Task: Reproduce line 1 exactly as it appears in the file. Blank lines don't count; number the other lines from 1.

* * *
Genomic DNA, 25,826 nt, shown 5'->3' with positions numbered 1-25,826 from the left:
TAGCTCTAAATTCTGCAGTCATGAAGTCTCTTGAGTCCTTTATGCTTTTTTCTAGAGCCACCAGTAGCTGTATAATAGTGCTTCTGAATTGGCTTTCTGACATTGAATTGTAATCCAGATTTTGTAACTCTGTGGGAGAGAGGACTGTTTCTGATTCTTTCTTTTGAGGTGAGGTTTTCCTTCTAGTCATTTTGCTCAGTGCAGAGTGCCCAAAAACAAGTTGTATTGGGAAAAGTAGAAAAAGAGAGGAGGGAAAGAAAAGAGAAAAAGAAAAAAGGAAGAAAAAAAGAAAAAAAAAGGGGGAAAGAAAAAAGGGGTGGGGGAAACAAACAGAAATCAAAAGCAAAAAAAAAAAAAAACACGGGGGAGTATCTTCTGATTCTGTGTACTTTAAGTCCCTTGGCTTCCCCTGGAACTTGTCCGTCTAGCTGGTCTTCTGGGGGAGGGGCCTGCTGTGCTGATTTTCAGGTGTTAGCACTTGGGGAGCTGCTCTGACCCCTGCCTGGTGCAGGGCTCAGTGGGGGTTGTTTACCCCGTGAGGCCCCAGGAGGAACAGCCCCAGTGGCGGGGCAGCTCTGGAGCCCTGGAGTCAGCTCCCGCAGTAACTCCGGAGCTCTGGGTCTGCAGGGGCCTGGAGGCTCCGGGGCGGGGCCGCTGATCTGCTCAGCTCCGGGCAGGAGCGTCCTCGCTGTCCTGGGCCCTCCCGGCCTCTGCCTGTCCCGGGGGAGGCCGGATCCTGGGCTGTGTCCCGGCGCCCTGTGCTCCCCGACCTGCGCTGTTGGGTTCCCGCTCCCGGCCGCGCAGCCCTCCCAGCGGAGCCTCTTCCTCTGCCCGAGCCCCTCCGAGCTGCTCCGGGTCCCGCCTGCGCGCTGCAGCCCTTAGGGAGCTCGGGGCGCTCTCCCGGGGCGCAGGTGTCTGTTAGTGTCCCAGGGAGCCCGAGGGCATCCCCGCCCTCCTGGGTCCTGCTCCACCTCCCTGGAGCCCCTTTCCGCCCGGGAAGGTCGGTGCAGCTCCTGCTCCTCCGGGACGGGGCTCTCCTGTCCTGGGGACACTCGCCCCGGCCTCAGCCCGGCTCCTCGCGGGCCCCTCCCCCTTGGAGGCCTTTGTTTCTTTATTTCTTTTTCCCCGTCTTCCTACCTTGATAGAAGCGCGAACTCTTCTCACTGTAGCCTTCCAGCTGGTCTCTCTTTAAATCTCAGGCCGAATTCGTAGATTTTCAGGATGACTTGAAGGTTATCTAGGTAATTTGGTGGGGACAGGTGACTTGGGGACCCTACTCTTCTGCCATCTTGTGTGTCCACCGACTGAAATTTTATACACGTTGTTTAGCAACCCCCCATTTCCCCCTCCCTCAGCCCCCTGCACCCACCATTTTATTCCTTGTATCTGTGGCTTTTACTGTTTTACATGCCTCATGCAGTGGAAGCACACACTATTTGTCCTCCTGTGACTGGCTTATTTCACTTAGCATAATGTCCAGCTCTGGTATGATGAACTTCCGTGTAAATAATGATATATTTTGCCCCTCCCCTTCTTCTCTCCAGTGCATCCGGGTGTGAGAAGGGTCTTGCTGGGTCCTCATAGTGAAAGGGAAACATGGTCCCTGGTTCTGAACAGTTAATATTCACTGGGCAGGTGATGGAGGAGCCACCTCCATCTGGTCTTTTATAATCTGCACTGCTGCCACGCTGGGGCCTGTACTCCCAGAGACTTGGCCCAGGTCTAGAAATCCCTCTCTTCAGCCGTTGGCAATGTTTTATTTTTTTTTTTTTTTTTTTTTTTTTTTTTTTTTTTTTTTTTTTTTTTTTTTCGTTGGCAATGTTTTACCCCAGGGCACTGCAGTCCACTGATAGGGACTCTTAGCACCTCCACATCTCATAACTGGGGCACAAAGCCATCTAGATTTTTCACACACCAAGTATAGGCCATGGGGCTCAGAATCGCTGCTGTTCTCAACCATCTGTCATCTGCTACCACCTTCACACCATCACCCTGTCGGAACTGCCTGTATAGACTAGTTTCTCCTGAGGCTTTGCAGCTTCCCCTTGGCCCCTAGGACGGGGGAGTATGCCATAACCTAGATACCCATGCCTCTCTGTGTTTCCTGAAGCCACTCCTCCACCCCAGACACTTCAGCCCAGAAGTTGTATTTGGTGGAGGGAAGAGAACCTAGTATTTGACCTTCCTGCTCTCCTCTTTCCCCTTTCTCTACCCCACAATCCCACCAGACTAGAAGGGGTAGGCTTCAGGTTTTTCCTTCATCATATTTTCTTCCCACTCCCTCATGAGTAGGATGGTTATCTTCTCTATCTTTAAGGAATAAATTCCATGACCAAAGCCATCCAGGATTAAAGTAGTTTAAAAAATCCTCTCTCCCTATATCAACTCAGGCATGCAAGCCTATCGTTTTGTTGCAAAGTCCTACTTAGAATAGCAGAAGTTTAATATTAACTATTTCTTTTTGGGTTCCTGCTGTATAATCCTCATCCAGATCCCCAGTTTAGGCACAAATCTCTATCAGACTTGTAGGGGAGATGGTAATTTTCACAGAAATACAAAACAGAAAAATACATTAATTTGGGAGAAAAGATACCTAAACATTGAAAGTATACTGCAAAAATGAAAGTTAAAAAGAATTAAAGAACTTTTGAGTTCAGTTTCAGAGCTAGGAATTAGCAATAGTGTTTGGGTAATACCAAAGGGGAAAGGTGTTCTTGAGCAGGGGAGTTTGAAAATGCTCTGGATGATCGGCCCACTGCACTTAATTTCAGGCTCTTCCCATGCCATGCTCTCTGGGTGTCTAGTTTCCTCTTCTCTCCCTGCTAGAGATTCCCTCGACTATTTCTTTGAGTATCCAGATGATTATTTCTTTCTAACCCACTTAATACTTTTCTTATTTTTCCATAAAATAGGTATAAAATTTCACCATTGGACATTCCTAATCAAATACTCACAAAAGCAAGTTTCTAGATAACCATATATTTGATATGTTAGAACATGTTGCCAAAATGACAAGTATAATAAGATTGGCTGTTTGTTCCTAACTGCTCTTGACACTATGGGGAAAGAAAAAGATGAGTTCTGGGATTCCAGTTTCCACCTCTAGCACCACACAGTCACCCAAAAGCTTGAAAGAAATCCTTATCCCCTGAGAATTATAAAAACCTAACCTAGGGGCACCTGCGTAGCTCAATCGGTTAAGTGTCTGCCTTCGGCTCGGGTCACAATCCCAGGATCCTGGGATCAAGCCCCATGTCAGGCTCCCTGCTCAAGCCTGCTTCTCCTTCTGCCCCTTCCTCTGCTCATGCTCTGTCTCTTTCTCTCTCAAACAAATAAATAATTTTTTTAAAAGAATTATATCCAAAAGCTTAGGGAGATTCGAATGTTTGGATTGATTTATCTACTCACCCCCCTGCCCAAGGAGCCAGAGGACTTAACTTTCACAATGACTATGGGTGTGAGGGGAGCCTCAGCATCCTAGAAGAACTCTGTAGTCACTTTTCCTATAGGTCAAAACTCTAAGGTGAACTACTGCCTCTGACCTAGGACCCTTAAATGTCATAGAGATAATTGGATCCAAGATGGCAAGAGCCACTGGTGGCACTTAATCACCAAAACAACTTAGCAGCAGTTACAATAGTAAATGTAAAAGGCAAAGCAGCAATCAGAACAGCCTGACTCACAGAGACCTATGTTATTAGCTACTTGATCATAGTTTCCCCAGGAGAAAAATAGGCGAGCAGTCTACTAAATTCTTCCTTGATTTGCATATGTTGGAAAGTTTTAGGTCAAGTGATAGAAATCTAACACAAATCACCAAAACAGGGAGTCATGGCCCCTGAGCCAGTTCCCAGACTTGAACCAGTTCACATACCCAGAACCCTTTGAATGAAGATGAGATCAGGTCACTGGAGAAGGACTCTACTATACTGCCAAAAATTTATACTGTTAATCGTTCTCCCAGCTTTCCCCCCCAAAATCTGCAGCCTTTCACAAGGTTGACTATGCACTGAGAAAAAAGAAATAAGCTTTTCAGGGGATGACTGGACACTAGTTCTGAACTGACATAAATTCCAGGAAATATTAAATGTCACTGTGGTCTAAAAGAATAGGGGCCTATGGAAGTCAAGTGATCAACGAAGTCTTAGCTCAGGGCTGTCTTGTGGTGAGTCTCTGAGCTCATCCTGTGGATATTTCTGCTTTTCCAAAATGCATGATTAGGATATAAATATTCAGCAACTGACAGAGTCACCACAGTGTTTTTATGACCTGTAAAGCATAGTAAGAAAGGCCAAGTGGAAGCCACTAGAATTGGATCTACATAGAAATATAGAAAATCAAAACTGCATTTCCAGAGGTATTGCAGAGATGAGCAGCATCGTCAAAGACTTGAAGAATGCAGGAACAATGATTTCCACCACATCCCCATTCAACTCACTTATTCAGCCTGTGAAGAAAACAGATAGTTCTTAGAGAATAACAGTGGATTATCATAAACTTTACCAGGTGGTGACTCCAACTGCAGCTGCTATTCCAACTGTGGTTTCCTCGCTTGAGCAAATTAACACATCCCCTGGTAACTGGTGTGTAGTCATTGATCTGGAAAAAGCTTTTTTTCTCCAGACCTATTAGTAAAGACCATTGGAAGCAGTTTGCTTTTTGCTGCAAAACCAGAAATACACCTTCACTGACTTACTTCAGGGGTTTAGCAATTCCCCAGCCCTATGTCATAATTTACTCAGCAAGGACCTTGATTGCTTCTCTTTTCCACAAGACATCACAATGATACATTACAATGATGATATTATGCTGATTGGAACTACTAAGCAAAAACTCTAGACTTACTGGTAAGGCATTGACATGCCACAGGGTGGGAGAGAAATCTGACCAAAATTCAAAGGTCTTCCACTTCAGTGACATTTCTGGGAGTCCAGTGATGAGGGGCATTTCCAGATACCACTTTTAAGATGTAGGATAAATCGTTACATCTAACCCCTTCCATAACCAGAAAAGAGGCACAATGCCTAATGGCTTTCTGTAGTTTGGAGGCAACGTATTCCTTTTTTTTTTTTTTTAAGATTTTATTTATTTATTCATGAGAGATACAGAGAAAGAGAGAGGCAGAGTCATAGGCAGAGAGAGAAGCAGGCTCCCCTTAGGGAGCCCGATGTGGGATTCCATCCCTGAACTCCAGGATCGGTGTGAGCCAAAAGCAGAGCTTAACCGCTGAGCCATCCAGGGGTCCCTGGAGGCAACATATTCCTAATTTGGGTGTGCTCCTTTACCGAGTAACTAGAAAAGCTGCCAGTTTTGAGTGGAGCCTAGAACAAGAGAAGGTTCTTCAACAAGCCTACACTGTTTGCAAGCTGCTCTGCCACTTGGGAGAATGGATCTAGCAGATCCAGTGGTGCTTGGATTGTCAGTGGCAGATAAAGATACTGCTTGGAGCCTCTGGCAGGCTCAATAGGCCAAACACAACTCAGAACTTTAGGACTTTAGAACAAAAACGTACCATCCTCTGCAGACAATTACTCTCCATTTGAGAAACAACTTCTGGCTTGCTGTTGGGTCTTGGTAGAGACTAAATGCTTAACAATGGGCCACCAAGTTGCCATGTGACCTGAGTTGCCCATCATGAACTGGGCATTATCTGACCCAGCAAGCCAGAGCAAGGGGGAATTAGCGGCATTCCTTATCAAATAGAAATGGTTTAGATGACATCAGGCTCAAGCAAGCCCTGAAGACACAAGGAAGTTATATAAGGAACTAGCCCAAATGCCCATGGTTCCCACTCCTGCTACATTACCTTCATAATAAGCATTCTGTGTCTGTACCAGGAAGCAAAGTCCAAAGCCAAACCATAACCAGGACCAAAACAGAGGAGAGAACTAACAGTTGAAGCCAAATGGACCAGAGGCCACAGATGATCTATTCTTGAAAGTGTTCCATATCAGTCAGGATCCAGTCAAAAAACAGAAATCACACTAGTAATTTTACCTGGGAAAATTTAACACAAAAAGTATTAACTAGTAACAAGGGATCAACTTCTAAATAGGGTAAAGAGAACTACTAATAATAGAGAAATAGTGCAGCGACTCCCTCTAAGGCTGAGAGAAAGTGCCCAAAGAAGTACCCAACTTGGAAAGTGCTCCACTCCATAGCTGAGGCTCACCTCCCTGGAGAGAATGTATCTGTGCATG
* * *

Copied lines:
Genomic DNA, 25,826 nt, shown 5'->3' with positions numbered 1-25,826 from the left: